Sunday, February 10, 2019

Essential Utensils for Starting an Indian Kitchen

The new report on the sustainability of the planet and the future of food systems, encourages everyone to switch to a predominantly plant based diet while reducing the consumption of red meat especially in North America. How many people can survive on an American Vegetarian diet? You would be sick of vegetables in less than a day. Soggy blandly cooked vegetables, vegetables on greasy pizza, salad in a plate drenched in dressing? I don't fault anyone for not wanting to eat vegetables.

To switch over to any diet even if you are doing it for the planet or health reasons or for ethical reasons food has to be tasty. I am not saying that the Indian way of cooking is the only way to cook tasty vegetarian dishes given that it comes with a reputation of being hard with too many ingredients and steps. Maybe it is, but having the right utensils is the first step in starting yourself on a journey towards good home cooked Indian food.

These are a few essential utensils for starting of an Indian Kitchen. This is an attempt to get someone new to Indian cooking or setting up a kitchen help decide what they need to acquire. I avoid buying non stick cookware, one because they start to peel off and second I am not too comfortable with their chemical reaction with food.

So here goes,

1. Pressure Cooker
A pressure cooker is a very important for an Indian kitchen like the air we breathe. I kid you not. From using it to cook lentils, beans, rice, making curries it will quickly become a trusted go to utensil. I have both stainless steel and aluminum cookers. I like the aluminum cookers when cooking food in it directly and stainless steel cookers if you had to put in another vessel to cook like for idlis or steaming.

2. Electric Pressure Cooker - Instant Pot
While I will never dream of getting rid of my pressure cooker, as of last count I have at least 5 of them - not bought at the same time but accumulated over 20 odd years. Having said that an electric pressure cooker or Instant Pot is a good investment alongside a pressure cooker or just on its own. Without having to worry about whistles and leaking etc., it also comes with the added advantage of being a gadget, delayed start, preset timers, auto warm mode without having to be close by and on vigil. But do your own research before you decide which one is the right one for you. I appreciate my Instant Pot a whole lot. A lot of my pressure cooker cooking has migrated over to the Instant Pot ever since I bought it.

3. Kadai or an Indian style wide mouthed deep saute pan or Indian Wok
Kadai is the next item that is a must have. For sauteing, stir frying, braising, stewing and steaming it finds many uses. I bought this steel pan in India but they are available here in the US in slightly different shapes.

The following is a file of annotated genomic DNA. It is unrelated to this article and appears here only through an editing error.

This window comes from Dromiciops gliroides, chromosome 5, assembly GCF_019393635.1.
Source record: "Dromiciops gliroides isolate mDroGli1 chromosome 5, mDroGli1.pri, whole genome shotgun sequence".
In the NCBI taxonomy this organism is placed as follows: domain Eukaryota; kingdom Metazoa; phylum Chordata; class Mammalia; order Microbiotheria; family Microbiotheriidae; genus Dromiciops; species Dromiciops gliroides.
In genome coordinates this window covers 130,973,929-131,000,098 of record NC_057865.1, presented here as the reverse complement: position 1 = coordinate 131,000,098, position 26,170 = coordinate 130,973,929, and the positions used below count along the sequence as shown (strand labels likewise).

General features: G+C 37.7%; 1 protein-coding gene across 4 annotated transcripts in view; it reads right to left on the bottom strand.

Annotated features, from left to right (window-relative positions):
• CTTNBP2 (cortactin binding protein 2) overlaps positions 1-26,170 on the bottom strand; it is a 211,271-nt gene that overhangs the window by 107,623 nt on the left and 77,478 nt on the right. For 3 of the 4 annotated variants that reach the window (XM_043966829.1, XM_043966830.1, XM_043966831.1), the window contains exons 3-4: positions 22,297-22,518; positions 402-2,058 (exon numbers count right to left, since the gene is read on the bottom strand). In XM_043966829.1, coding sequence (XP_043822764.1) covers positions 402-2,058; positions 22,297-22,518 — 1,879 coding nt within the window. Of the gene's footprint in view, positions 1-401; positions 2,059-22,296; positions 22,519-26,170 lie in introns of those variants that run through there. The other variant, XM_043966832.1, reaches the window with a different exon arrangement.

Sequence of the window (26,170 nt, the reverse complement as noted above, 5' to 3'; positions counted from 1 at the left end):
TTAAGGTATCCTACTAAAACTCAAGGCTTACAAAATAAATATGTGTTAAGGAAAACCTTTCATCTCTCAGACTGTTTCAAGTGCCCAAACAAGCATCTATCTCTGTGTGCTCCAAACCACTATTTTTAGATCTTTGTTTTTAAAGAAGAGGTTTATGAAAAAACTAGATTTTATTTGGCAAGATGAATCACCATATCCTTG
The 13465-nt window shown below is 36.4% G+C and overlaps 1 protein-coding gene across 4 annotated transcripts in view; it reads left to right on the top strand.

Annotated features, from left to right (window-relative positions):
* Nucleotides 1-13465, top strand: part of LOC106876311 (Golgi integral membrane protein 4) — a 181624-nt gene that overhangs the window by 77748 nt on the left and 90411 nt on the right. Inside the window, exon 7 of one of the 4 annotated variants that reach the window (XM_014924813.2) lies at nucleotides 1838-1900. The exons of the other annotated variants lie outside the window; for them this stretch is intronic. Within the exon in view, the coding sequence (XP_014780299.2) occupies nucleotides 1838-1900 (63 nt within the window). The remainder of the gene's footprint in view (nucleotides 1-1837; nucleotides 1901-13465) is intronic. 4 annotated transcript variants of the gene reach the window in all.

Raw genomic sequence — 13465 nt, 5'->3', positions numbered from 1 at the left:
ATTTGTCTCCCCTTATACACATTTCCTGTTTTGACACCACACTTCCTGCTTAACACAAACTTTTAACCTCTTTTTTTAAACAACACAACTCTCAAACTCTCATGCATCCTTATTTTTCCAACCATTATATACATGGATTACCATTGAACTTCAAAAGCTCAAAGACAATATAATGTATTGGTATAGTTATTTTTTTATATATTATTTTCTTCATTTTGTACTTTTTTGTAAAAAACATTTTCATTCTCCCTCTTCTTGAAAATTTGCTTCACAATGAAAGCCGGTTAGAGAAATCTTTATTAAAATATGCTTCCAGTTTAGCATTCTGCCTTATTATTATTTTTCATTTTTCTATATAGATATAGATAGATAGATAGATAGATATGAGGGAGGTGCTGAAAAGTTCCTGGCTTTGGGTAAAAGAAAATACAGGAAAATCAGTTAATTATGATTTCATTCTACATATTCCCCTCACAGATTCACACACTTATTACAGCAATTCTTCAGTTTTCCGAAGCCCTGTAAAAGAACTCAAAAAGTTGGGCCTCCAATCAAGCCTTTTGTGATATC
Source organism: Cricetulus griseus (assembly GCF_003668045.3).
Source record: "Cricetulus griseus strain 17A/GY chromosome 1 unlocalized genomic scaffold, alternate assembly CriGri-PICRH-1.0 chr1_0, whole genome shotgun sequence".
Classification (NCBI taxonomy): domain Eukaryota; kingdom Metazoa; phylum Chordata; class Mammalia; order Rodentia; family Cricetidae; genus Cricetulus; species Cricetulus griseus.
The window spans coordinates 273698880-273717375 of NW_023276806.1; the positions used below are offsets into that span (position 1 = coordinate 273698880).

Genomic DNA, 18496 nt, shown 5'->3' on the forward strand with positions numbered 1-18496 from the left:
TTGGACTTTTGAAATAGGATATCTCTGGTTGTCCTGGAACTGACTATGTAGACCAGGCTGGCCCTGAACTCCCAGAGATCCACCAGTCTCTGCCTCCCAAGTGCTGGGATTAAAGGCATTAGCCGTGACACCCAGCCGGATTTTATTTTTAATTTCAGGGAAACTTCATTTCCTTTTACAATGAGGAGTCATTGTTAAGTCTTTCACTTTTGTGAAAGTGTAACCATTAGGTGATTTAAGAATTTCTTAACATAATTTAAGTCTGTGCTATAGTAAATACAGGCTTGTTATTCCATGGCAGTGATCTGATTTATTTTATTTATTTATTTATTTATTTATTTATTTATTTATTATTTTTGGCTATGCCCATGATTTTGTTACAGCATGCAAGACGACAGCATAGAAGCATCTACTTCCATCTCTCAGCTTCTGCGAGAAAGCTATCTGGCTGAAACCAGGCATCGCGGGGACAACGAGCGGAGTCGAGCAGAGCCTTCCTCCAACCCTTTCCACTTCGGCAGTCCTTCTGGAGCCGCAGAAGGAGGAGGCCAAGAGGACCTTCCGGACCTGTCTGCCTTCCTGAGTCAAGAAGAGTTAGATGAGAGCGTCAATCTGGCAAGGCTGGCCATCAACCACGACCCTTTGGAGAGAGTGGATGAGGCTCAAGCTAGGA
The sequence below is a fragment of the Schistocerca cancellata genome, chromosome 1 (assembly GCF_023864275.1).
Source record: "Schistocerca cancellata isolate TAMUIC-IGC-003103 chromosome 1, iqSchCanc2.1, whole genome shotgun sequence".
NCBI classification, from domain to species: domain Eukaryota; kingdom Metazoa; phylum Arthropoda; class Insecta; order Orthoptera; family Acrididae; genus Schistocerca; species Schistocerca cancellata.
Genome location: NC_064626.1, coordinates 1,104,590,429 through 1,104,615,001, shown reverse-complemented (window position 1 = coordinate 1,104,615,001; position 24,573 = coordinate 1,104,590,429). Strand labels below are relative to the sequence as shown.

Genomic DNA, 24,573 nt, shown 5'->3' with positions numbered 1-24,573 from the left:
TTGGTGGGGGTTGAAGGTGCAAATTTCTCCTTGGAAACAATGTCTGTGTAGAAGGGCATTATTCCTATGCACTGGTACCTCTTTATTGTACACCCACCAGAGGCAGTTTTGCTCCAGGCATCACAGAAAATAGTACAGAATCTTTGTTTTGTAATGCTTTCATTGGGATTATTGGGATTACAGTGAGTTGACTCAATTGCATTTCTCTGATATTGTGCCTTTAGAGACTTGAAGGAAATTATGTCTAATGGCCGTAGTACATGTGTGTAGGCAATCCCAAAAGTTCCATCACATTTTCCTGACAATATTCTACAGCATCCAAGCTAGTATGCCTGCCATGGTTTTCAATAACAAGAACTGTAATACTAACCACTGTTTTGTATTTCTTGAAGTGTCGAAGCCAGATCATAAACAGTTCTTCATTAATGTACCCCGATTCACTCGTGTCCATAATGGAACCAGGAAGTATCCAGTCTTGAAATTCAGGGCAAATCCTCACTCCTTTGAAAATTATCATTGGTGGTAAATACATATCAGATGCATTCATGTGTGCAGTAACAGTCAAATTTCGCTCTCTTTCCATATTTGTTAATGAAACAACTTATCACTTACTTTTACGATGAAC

There are several kinds of saute pans - shallow, deep, flat bottom. One other kind I like is a stainless steel saute pan which is slightly shallow. Either one of them should work fine.

4. Sauce Pan
Sauce pan finds itself as another indispensable item in the Indian kitchen. From making hot water, heating milk, making tea, coffee it has many uses.

5. Cast Iron Pan
A cast iron pan though very useful for dry roasting, cooking vegetable or meat fry it is used often, it is no something you need to absolutely have. You can do these things in the kadai if you wanted to. But having a cast iron pan will make the task easier and a well seasoned pan can make it as easy to roast vegetables or meat just like a non-stick pan. There are cast iron pans ranging in price from $10 to $300. I have a Lodge pan and it does it work pretty good and it came seasoned when I bought it.

Just have to follow some simple rules when cleaning the cast iron pan. Do not scrub the pan with any abrasive cleaners. If you have food stuck boil water in it and scrub it. Just be cautious and use gloves when cleaning.

5. Sauce Pot or Dutch Oven
This is another must have item in an Indian kitchen. To make curries, sambhar, kuzhambu, rasam or any of the numerous gravies. Buy the size that best suits your family's needs. The ones I have are a 3 liter and 6 quart vessels.

I have both a stainless steel and a fully glass Visions Dutch Oven. Like them both but now I prefer using the glass dutch oven because it is easy to clean and it behaves more or less like a non-stick pan and on the rare occasion when food does stick to the bottom it is easy to clean.

6. Dosai or Chapathi Griddle
In a South Indian's Kitchen a dosai pan is another ever present utensil. Most of us grew up eating dosai and idli for breakfast. It is comfort food. There are also several ways of making dosai with wheat flour, ragi flour or with any millet flour. So a quick meal is just always only half an hour away.

Along with dosai pan, an idli pan would be another item that might would be useful in the kitchen. The steaming vessel could be used in the pressure cooker or with a steaming vessel on its own. I always steam my idlis in the pressure cooker. If you decided to do the same just make sure you purchase idli pans in a size that can go into the pressure cooker you have.

With the dosai it is important to remember to not use the same pan for making dosai and other things like chapathi ,omelette etc., Keep a separate pan for making dosai or you will have to struggle with removing the dosai from the pan.

7. Spatulas
The right kind of spoons and spatulas are of course necessary to have in the kitchen.

8. Small Seasoning Pan / Omelette Pan
A small pan for seasoning or making omelettes is of course nice to have.

Hope this helps in starting to setup your own Indian Kitchen.

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